I too wish the world knew how difficult "the other side" of depression is. I.E how much the rest of the family suffers too. I also wish that the world knew about the lack of support for "the other side". I too wish that everyone knew how hard it is for us to not explain away the behaviour of the depressed person to other people.View Thread
Yes! I do wish we could all get together and sit around over a drink of wine and talk about it. It does help to feel that you're not alone. I am in Australia. Where are the rest of you?
You have to all realise that it's not your fault. I get so frustrated when I read other forums or advice columns about living with a depressed spouse because they're all about helping the one with depression and understanding it and trying to have hope but there's very little about how living with it actually kills us a little inside too each day. There's nothing that says it's ok to be angry and frustrated about having to be the responsible, happy, upbeat one and do all the parenting and all of the other life chores AND try to be supportive of our husbands.
It's exhausting. I wanted somewhere to go that let's me say how unhappy it makes me sometimes, how exhausted I am sometimes, how emotionally spent I am sometimes, how frustrating it can get. There are good times of course but they're few and far between and it does make you feel lonely and isolated as you stop attending social events and stop asking people over to your house because of the "black cloud" that follows you everywhere.
Hi sweetypie295. Only you can decide what is best for you and what you're prepared to put up with. I for one would never tell anyone to stay in an unhappy marriage, especially with someone who doesn't seem to want to make the changes. I refer to my husband's depression as his warm blanket. He's so used to it he feels uncomfortable without it. Having said that though, he has made some incredible changes and we have an agreement now that when I notice the symptoms of a heavy withdrawal period coming on I bring it to his attention and he tries to address it rather than what he used to do which was get angry at me and tell me I had no idea what I was talking about. Don't get me wrong though, it's taken a very long time to get to this point and a lot of hard work and misery. It's not easy, as you are now acutely aware. If you're husband truly wants to make the changes you too should see the therapist and work through your feelings and the two of you should have a session with the therapist together so that you are given an open forum in which to tell your husband how the situation makes you feel. Beware though, not all therapists are the right therapists and you might have to therapist "shop" to find the right fit. My husband was seeing one and I thought she was making matters worse by "enabling" him and giving him permission to continue to feel miserable and that I was to just do whatever I could to help him. Unfortunately it meant more giving on my behalf when I was completely spent. I wanted change and if it wasn't going to come then I was going to walk. I asked him to change therapists. He promised he would but then just stopped going to one altogether. He spent a lot of time observing the relationships of others and the way they interacted with their partners and kids and started to see that the way he behaves is just not the behaviour displayed by other men in "happier" families. We are still together after many ups and downs and one separation but I am seeing changes I never thought I would ever see and having him accept that his behaviour has far reaching consequences for us all has meant that he is more able to talk about it and listen to advice when he never would before. It may be the case that you need to take medication because you may already be feeling the effects of his depression and there is no harm or shame in doing that if it means you are going to be able to cope much better with what you're faced with. Understanding his depression doesn't make it any easier to live with, you're right. Having to explain his behaviour to other people who don't understand is also tiring but I gave up making acceptable excuses for my husband and started telling people he suffers from depression. Why should I hide behind that veil and leave myself open to the possibility of having a lonely life.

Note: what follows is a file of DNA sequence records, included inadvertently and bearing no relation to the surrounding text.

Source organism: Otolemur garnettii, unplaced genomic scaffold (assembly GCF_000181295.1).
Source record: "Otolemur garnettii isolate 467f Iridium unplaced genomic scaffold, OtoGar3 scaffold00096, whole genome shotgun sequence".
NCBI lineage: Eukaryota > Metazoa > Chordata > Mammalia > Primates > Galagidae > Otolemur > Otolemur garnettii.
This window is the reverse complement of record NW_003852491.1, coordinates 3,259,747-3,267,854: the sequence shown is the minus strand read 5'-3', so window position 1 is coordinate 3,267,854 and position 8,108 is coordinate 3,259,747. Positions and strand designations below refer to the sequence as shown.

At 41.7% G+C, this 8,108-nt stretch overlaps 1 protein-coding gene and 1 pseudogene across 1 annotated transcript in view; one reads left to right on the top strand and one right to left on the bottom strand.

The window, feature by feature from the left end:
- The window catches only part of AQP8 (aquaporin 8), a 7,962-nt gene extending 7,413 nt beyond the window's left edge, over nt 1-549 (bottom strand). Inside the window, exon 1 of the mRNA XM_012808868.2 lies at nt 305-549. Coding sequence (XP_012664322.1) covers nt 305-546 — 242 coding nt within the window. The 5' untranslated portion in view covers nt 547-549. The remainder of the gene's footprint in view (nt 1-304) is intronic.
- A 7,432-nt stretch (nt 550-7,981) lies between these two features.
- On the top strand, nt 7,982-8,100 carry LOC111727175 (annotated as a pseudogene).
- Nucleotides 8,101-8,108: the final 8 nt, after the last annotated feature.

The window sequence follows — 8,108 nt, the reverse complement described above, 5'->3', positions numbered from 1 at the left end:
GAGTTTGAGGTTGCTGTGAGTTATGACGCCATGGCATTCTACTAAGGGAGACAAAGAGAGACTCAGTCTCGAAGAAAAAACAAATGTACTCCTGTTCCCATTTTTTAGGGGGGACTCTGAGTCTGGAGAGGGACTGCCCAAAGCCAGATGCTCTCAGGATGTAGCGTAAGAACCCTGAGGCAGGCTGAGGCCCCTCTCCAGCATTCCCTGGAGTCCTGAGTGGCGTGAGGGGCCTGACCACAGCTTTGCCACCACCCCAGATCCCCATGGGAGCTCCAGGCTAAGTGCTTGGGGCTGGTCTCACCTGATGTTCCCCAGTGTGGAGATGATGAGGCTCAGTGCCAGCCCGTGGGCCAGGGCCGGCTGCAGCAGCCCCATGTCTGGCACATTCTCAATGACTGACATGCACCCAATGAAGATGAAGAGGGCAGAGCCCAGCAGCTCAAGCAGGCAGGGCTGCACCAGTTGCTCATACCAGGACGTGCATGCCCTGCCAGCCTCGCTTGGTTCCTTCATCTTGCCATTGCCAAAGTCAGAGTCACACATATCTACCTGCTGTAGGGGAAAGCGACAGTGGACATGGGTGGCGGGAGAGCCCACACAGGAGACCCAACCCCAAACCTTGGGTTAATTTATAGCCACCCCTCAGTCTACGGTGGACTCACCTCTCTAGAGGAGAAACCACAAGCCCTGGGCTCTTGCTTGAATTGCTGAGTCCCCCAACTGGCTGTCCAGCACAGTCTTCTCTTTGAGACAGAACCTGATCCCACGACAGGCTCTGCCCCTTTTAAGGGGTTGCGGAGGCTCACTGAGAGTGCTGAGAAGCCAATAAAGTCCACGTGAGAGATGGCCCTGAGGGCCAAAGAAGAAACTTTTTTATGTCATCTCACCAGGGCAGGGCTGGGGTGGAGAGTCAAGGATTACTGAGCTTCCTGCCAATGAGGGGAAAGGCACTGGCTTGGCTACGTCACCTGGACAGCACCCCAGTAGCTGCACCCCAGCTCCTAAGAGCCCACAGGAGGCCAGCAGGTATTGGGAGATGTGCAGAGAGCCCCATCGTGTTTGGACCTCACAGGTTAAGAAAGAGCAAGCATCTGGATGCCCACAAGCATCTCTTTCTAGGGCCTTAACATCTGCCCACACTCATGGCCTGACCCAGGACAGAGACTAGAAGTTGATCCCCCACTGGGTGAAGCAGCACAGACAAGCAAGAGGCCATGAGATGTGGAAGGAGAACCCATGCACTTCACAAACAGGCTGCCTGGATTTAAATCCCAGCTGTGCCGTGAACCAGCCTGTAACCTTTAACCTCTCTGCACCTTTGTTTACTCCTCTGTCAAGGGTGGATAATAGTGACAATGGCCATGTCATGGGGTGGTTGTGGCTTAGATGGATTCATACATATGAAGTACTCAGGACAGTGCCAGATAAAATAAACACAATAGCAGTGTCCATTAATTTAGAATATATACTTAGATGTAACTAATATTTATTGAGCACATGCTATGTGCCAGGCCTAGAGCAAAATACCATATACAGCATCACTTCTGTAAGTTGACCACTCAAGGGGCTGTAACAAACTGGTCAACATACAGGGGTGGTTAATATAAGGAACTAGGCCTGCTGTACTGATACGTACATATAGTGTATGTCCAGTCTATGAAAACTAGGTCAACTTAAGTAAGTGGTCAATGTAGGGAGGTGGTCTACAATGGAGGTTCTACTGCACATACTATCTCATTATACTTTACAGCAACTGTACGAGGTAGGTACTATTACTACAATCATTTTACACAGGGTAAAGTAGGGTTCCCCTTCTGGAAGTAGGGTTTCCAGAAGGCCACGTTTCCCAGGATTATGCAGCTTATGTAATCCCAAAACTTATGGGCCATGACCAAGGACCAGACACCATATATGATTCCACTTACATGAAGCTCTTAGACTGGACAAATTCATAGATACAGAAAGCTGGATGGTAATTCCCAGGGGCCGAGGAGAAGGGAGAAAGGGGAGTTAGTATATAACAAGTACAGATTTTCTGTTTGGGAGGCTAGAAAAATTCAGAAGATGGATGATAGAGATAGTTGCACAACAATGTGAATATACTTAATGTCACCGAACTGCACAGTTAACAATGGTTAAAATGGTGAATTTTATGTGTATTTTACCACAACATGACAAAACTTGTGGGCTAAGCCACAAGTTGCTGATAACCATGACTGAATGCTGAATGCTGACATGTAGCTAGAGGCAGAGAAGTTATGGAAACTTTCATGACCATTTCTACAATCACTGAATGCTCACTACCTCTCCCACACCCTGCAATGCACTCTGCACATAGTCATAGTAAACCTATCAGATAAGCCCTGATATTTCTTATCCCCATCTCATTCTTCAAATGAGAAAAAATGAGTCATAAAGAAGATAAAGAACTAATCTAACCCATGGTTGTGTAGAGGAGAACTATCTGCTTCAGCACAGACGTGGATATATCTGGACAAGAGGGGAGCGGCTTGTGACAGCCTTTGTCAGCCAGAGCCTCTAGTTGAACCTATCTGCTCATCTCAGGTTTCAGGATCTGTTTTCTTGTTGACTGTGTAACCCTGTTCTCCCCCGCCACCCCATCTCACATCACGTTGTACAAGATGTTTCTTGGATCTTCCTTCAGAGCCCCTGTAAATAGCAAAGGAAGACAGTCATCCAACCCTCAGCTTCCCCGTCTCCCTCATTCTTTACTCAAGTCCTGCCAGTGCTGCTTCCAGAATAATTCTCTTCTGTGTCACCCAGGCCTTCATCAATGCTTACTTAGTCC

I don't know if I've been any help and I sure wouldn't ever judge you for wanting to walk away and doing it. It's a tough road there is no doubt about it. He might not be on the right medication and I know that depression leads to a break down in communication and you may get to the point where you can't even raise that possibility with him - he will protect his situation at all costs and block you out - it's up to you to decide how much of it you can take.View Thread